Even with a disadvantage of 27 years in age, 6 inches in height, and 4 inches in reach, Everett G. Markus can still pound the snot out of his son Albert.
Photo: Tony Alter, flickr.
A recent study has concluded that for the first time in modern history, the average Canadian male between the ages of 25 and 40 still can’t beat up his own father.
“Based on our research, we conclude that if all the able-bodied men between the ages of 25-40 in this country were forced to engage their own fathers in hand-to-hand combat, 56 per cent of them would have their skulls crushed, or suffer some other brutal fatality. Men are definitely getting weaker,” said one researcher from the University of Toronto.
The findings have concerned both hard and soft scientists alike.
“I’m extremely alarmed,” said Alex Smith, a psychologist from Carleton University. “Beating up one’s own father used to be a fundamental right of passage. In hunter-gatherer societies, a man knew he was a man when he could finally come home with his own meat, build a fire and beat up his own father,” Smith said.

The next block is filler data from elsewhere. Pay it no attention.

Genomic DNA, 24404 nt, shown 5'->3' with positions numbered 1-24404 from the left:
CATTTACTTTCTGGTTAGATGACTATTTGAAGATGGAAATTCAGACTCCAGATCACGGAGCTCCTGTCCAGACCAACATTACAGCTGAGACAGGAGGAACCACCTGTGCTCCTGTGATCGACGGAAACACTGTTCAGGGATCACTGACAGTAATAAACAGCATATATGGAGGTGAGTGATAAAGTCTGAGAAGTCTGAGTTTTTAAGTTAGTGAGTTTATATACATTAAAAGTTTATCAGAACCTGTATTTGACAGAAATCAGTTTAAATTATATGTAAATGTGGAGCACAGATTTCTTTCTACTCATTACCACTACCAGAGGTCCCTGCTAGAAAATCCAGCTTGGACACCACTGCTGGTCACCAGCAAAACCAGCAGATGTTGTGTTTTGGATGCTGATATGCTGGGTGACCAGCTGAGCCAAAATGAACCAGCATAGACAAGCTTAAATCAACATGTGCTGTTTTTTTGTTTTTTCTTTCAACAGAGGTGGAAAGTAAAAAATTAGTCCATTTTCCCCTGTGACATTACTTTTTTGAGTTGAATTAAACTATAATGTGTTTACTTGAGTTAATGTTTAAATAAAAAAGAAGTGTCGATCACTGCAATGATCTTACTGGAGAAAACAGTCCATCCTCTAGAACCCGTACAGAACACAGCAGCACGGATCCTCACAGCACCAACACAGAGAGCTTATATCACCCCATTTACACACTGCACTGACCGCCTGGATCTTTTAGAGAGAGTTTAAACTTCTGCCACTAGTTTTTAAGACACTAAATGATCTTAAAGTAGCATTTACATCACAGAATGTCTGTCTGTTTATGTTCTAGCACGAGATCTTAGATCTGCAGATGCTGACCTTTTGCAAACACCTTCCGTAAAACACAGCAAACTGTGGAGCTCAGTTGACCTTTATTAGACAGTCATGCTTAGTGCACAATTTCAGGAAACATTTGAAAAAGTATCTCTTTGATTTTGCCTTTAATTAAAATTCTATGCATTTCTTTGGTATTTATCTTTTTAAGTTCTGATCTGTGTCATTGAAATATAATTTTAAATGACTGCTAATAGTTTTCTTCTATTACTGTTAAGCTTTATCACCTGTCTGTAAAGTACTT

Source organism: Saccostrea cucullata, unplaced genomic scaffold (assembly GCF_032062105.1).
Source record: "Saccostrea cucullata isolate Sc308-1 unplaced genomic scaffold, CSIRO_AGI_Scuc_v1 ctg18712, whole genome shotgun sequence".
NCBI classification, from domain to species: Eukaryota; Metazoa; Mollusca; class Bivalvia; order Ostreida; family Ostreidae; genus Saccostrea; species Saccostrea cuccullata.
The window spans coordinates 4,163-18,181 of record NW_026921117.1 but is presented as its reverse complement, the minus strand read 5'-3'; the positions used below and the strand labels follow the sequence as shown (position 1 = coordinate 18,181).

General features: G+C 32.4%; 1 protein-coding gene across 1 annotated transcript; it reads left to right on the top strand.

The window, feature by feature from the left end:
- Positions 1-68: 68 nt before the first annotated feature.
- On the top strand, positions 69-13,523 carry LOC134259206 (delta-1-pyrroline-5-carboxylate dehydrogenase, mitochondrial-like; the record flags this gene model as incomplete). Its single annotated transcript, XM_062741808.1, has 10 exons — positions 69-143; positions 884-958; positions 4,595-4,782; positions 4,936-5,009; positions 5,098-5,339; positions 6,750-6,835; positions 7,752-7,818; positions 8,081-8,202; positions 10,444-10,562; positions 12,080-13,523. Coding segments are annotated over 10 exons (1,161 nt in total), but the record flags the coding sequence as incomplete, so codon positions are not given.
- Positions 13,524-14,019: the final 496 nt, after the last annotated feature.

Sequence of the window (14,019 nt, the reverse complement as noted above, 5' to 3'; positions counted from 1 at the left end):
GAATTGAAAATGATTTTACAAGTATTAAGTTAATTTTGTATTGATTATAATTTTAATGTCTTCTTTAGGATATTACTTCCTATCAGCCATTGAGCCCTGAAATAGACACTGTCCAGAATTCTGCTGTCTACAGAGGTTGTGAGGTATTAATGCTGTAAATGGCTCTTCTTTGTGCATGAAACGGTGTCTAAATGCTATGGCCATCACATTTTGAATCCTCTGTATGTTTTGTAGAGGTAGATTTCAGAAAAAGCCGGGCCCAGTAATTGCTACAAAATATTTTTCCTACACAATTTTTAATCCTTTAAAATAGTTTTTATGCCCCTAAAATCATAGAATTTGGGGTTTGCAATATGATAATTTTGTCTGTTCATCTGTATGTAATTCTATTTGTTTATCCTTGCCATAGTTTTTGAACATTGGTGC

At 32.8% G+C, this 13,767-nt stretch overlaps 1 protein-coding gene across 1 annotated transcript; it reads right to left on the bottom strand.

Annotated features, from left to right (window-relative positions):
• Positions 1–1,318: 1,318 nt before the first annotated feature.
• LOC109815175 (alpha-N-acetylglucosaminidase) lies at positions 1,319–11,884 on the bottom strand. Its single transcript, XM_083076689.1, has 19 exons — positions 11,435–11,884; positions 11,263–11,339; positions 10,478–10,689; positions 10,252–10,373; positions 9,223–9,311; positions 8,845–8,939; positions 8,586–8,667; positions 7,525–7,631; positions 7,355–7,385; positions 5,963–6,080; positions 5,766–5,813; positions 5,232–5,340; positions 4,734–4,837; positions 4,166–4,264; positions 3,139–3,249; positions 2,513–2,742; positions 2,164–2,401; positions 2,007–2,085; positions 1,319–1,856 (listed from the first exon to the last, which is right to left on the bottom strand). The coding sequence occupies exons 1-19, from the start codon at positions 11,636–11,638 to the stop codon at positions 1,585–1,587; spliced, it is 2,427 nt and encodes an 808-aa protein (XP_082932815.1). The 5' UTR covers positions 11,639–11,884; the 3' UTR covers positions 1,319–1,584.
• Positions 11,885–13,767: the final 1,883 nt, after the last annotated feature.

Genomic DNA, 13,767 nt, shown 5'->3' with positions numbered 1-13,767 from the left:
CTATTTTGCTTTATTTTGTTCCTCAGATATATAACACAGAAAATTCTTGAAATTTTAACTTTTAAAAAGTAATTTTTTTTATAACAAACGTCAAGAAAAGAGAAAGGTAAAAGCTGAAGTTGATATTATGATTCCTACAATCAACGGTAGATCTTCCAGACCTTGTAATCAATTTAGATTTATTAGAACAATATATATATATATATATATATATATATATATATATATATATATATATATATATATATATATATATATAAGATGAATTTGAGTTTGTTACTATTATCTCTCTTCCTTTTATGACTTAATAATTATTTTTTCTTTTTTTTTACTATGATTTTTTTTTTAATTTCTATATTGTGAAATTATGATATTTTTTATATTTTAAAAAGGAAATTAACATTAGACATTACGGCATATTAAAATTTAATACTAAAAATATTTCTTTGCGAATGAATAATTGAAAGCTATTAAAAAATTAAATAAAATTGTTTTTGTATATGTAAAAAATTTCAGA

“Due to various environmental and cultural factors, many of today’s men are never getting the experience of beating up their dads and establishing their strength and independence; as a result we’re starting to see an entire generation of men living in a state of permanent arrested development.”
Different factors may contribute to the findings.
“Because most people in Canada are no longer eating food, but rather food-like products, we are seeing a generation of men weaker than any before them” said Smith. “But there are other psychological factors to consider as well”.
Smith is optimistic the trend can be reversed, but he’s careful not to downplay the danger.
“As a nation, we’ve never been good at dealing with imaginary threats. Consider what it’s going to be like for us if we ever have to deal with a real one?”